By Kendra Williams, 55th Wing Public Affairs
/ Published February 08, 2019
A tablet leans on a stack of legal documents Feb. 8, 2019, on Offutt Air Force Base, Neb. The 55th Wing Judge Advocate office recently purchased to tablets in order to reduce time, man-hours and paper waste. (U.S. Air Force photo by Kendra Williams)
Public math can be a nightmare. For instance, try multiplying 12, the average number of copies needed for each exhibit in a case, by 200, the average number of pages per exhibit, by 30, the average number of exhibits per case.
Even if the answer is only close to right, it’s a lot of paper, not to mention a lot of dollars and man-hours.
The 55th Wing Judge Advocate office recently recognized advancements in technology meant this wouldn’t always be the norm. They decided to bring the future faster by purchasing tablets for use in courtroom procedures, making the legal process faster and more efficient.
While the office’s workload isn’t decreasing, the number of personnel are, making improving processes a must.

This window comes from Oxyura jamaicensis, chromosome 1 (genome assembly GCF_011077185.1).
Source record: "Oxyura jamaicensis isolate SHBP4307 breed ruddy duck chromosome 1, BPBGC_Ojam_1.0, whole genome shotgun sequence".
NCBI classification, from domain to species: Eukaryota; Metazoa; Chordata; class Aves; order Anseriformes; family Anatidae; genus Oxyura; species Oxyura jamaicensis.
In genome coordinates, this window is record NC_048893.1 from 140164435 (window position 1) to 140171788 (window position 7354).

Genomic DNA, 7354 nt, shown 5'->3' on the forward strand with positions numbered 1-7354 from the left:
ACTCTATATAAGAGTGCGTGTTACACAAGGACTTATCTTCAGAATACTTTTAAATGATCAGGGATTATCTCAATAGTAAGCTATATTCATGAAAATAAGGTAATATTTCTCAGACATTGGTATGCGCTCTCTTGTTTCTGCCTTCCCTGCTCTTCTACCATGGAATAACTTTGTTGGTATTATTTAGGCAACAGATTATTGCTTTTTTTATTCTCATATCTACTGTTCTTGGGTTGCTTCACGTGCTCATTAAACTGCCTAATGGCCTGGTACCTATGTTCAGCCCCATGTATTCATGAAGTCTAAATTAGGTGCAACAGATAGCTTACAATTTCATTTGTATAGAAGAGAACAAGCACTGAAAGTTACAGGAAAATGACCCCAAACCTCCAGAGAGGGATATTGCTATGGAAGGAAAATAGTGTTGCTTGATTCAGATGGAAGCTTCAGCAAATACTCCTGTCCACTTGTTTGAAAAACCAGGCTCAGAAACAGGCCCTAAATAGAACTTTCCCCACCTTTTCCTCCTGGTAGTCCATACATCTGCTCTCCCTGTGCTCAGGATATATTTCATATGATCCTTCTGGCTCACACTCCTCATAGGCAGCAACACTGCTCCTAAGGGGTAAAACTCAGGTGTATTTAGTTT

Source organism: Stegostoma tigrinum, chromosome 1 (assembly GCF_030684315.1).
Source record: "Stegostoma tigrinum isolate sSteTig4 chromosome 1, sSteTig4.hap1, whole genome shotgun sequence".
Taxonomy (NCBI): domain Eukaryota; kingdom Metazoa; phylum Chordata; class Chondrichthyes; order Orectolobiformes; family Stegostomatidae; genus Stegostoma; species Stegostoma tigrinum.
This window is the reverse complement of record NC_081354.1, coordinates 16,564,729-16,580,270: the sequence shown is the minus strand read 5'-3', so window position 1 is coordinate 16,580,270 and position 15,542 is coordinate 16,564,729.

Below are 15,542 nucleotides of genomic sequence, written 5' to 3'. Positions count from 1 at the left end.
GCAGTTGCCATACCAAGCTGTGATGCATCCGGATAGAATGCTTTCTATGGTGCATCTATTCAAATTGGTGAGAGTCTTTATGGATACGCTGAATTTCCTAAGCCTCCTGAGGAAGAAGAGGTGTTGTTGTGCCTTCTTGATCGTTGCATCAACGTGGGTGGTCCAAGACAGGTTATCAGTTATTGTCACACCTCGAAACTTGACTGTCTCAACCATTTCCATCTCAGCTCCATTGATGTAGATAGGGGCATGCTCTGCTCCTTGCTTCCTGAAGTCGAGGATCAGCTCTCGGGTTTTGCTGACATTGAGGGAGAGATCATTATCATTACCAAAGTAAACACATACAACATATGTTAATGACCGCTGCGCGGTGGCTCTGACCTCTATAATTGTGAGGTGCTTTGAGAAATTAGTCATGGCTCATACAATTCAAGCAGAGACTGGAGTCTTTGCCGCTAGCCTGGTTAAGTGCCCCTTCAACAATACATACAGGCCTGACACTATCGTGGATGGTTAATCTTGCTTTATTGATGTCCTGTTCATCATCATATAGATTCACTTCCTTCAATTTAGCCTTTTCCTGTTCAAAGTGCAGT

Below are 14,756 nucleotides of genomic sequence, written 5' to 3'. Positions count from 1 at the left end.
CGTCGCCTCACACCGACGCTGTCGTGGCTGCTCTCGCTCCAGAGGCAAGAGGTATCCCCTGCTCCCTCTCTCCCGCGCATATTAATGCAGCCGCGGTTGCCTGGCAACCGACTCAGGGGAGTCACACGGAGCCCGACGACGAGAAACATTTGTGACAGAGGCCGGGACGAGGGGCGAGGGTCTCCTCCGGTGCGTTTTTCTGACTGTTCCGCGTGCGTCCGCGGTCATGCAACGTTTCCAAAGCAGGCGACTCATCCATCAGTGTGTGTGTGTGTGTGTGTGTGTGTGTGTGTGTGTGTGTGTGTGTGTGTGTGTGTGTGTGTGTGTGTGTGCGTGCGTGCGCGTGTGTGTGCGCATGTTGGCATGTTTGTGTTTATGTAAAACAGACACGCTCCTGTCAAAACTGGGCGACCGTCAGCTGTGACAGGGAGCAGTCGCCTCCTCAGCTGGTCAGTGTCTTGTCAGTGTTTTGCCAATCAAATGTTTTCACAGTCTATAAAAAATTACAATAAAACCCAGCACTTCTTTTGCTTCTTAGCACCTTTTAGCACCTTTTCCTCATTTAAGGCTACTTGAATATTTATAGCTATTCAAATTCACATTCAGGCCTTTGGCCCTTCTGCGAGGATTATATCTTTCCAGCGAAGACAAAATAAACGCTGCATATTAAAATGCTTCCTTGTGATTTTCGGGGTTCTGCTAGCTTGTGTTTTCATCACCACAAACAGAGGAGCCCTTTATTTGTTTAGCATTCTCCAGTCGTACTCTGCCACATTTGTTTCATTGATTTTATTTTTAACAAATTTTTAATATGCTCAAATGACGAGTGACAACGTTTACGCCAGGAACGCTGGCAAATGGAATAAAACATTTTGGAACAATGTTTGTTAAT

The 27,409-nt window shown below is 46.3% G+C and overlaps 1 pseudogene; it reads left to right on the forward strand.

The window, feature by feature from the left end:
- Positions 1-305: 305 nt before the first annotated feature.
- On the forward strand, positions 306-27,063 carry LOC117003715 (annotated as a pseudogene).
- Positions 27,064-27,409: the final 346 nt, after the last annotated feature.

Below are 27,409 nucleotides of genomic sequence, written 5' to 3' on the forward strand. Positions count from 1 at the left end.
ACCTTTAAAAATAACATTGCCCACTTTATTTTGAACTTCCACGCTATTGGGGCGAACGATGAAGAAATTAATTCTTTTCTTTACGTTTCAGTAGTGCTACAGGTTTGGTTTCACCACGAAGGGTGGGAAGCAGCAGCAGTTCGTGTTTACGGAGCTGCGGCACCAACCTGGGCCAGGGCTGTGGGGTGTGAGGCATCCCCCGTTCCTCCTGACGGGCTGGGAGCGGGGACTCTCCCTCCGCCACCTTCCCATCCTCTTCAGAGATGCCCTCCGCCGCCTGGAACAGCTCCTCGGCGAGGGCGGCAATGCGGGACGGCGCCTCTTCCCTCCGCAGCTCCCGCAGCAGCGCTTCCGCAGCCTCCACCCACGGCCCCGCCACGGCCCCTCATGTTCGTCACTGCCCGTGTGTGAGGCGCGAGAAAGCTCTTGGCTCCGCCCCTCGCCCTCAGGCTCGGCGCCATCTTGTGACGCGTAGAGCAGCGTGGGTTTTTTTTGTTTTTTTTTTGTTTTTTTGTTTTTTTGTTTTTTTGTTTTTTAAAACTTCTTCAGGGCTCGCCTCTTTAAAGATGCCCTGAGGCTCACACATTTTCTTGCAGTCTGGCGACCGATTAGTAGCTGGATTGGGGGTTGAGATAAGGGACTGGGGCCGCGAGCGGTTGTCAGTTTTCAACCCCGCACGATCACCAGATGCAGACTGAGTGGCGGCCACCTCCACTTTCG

“Having the IPADs is going to free up some of the time the paralegals would otherwise spend organizing, printing, marking and copying, that they can now use to support their attorney,” said Senior Master Sgt. Jessica Moore, 55th WG JA superintendent.
Tech. Sgt. Dustin Remmenga, 55th WG JA NCO in charge of Military Justice, echoed her sentiment.
“It really is going to help out quite a bit,” Remmenga said. “It was very challenging and time consuming.”
The staff won’t be other only ones to benefit from the upgrade. Once the tablets are in use members of the jury, the judge, defense council, prosecutor, and court reporters will be able to pull up evidence quickly instead of fumbling through stacks of paper.
Evidence has also become more electronic-based, such as recorded interviews and text messages, making tablets an easier medium to utilize.
But, that is not all.
Once the court cases are over, the use of tablets make disposing of documents more rapid and economical. The paralegals can delete information as opposed to shredding documents for hours.